How to Present Nonprofit Audit Results to the Board | npENGAGE

The Final Step of the Nonprofit Audit: Presenting Financial Statements to Your Board

By on Jun 26, 2017

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A board member meeting for a nonprofit audit presentation

Preparing for a successful nonprofit audit requires partnership between Program and Finance to manage risk and program results. In previous posts, we cover the steps to take to ensure the annual audit is a byproduct of leadership and oversight of our programs. For a refresh on the steps and internal controls that need to be established, you can read my previous blogs here:

The last step of the nonprofit audit is to present our audited financial statements and shiny, clean opinion letter to the board.

These presentations are often mind numbingly boring. We have spent countless hours organizing footnotes, grouping the line items on the financial statements to effectively tell our story. Our auditors march the board through the report, ultimately saying that we were cooperative and the opinion is clean.

All in all, it is anticlimactic for everyone. Do we need to leave our auditors the opportunity to focus that 20 minutes on strategic initiatives? In my experience, the answer is often no. During the year, we have our own management reports that focus on programmatic and financial outcomes. The presentation for the GAAP financial statement gets pranced out once a year like a birthday cake.

The auditors have a responsibility to ensure that the board understands the GAAP financial statements and the implications of the opinion letter. If our board only sees that format once a year, the time needs to be spent on the basics of the statement itself.

Sharing financial statements and program results

What if we used our accounting software to punch out our GAAP financial statement and the key footnotes at least quarterly? This way we are providing our board, executive leadership, and lending institutions a true GAAP financial statement. Any accounting software worth its salt can provide the management reports and GAAP financial statement directly from the software—not through a labyrinth of Excel spreadsheets.

3 reasons sharing GAAP financial statements quarterly is effective:

  1. This approach provides an opportunity for us to make sure that we are “tweaking” our GAAP financial statement presentation to reflect our current organization.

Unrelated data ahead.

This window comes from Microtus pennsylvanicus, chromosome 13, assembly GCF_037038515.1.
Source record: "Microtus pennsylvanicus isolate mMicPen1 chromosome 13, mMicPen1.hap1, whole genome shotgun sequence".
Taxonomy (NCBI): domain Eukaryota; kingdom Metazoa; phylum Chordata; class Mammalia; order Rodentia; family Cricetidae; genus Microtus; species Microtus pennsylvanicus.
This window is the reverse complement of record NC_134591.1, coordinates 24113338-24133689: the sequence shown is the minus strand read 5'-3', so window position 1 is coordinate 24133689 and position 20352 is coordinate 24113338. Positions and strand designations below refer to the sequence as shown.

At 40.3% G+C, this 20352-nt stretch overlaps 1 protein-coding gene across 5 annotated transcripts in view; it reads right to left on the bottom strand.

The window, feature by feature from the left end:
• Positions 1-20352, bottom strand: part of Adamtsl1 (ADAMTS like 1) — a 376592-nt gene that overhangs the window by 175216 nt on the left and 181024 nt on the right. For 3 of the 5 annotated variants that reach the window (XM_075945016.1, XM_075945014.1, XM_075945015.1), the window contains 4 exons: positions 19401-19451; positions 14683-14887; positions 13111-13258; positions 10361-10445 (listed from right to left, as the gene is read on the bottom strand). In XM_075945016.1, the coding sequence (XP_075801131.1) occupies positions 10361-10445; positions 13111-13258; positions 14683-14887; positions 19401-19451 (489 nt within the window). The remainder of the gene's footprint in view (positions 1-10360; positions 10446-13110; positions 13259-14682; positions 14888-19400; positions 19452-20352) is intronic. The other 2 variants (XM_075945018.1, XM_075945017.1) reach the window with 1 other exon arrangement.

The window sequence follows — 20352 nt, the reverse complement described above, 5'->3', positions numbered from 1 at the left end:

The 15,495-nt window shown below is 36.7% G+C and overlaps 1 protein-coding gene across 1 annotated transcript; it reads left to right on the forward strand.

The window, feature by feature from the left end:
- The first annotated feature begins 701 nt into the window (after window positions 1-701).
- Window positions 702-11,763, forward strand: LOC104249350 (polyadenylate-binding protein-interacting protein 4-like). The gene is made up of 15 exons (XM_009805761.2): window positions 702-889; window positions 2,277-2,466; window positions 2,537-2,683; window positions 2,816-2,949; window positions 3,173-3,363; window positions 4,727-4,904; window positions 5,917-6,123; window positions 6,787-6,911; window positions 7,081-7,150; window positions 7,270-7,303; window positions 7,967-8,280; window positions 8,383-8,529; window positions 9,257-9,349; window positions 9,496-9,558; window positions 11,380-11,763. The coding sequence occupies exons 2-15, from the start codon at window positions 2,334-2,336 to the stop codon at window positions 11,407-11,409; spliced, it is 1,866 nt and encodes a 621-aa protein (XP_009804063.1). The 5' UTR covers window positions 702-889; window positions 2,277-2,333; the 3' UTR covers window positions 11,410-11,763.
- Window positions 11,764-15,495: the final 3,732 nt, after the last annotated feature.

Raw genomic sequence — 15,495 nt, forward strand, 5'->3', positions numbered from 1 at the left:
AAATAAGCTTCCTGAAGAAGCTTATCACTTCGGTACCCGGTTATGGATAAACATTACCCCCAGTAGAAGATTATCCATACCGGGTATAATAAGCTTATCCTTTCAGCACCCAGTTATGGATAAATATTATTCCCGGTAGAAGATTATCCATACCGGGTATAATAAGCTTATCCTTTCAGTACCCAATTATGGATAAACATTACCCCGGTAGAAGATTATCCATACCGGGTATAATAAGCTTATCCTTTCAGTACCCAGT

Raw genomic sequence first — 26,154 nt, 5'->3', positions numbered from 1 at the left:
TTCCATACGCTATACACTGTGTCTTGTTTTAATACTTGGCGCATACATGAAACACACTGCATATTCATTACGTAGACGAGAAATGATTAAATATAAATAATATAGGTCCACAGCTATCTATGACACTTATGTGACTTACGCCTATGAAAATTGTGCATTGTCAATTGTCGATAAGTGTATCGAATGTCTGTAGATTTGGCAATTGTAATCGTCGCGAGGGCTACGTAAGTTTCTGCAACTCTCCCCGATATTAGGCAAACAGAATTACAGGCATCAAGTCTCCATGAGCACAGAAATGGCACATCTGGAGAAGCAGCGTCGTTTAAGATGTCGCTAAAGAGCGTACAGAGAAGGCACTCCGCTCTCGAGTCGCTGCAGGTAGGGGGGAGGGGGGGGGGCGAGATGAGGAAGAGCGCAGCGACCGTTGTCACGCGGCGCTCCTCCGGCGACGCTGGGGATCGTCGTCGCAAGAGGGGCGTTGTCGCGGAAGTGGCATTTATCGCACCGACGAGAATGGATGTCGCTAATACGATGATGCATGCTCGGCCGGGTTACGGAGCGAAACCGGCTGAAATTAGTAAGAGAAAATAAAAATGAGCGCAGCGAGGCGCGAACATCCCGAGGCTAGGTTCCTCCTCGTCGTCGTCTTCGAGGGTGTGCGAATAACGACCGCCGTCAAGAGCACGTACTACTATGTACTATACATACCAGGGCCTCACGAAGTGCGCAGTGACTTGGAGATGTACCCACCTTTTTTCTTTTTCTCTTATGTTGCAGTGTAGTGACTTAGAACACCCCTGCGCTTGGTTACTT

2. This approach avoids the massive rewrite of various statements within our GAAP reporting while finalizing the audit.
  3. It also provides our leadership the ability to speak with continuity during the year in a consistent manner. Our Finance Committee members likely know our bankers and funders in the community. It serves us well to arm our advocates with GAAP results and our management reports. We are sharpening their pencil by giving them information they need to speak on our behalf.

Our mind-numbing audit presentation now can become a dialogue! Our board members have had time to see the evolution of our GAAP financial results through the year. This provides the forum for the Board to talk about the impact of these financial results and trends. The auditors also have an opportunity to speak to our program results and internal controls. This is a win for everyone. The Board can feel informed and comfortable representing us to their constituents and program leadership can see how the audit reinforces the good work that they do. At the end of the day we are all here for the mission that program delivers! 

Want to learn more about preparing for a successful audit? Watch our on-demand webinar, Preparing for a Successful Audit: A Conversation between Auditor and Auditee.

ABOUT THE AUTHOR

Kathy Finnell, CPA, has more than 20 years of experience in nonprofit leadership roles and has a wealth of knowledge and experience working with federal and state grants. Kathy holds a master’s degree in accounting and studied process management at the Harvard Extension School. Kathy is also a mentor, volunteer board member, and speaks to nonprofit boards on a wide range of topics, including audits, compliance, and administrative expense. She brings her passion for accounting and business processes to her role at Blackbaud as a financial solutions account executive.

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